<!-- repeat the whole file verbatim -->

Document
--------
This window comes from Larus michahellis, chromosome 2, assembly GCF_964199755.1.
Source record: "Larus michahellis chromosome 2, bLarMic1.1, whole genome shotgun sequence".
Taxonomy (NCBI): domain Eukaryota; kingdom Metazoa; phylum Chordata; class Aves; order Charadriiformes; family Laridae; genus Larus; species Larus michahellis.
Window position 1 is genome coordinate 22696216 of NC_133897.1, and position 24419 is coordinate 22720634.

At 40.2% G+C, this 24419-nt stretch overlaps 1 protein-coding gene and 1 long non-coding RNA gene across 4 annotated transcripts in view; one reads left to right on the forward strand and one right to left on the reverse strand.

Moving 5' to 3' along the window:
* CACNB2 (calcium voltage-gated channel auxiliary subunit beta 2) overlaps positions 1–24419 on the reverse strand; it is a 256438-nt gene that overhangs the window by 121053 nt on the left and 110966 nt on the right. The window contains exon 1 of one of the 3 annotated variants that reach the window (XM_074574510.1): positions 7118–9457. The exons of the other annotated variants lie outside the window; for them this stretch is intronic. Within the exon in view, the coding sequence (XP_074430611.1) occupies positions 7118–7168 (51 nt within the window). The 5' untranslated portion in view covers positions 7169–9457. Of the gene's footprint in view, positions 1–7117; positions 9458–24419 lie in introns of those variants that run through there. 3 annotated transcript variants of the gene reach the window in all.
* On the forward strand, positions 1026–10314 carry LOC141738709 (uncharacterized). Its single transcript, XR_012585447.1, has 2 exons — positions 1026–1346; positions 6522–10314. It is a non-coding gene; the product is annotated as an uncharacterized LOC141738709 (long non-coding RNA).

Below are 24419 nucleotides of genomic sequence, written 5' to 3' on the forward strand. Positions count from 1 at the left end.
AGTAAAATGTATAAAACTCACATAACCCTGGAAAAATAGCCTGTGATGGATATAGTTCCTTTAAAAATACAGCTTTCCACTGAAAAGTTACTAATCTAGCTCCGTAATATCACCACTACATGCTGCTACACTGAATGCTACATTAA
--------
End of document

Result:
This window comes from Larus michahellis, chromosome 2, assembly GCF_964199755.1.
Source record: "Larus michahellis chromosome 2, bLarMic1.1, whole genome shotgun sequence".
Taxonomy (NCBI): domain Eukaryota; kingdom Metazoa; phylum Chordata; class Aves; order Charadriiformes; family Laridae; genus Larus; species Larus michahellis.
Window position 1 is genome coordinate 22696216 of NC_133897.1, and position 24419 is coordinate 22720634.

At 40.2% G+C, this 24419-nt stretch overlaps 1 protein-coding gene and 1 long non-coding RNA gene across 4 annotated transcripts in view; one reads left to right on the forward strand and one right to left on the reverse strand.

Moving 5' to 3' along the window:
* CACNB2 (calcium voltage-gated channel auxiliary subunit beta 2) overlaps positions 1–24419 on the reverse strand; it is a 256438-nt gene that overhangs the window by 121053 nt on the left and 110966 nt on the right. The window contains exon 1 of one of the 3 annotated variants that reach the window (XM_074574510.1): positions 7118–9457. The exons of the other annotated variants lie outside the window; for them this stretch is intronic. Within the exon in view, the coding sequence (XP_074430611.1) occupies positions 7118–7168 (51 nt within the window). The 5' untranslated portion in view covers positions 7169–9457. Of the gene's footprint in view, positions 1–7117; positions 9458–24419 lie in introns of those variants that run through there. 3 annotated transcript variants of the gene reach the window in all.
* On the forward strand, positions 1026–10314 carry LOC141738709 (uncharacterized). Its single transcript, XR_012585447.1, has 2 exons — positions 1026–1346; positions 6522–10314. It is a non-coding gene; the product is annotated as an uncharacterized LOC141738709 (long non-coding RNA).

Below are 24419 nucleotides of genomic sequence, written 5' to 3' on the forward strand. Positions count from 1 at the left end.
AGTAAAATGTATAAAACTCACATAACCCTGGAAAAATAGCCTGTGATGGATATAGTTCCTTTAAAAATACAGCTTTCCACTGAAAAGTTACTAATCTAGCTCCGTAATATCACCACTACATGCTGCTACACTGAATGCTACATTAA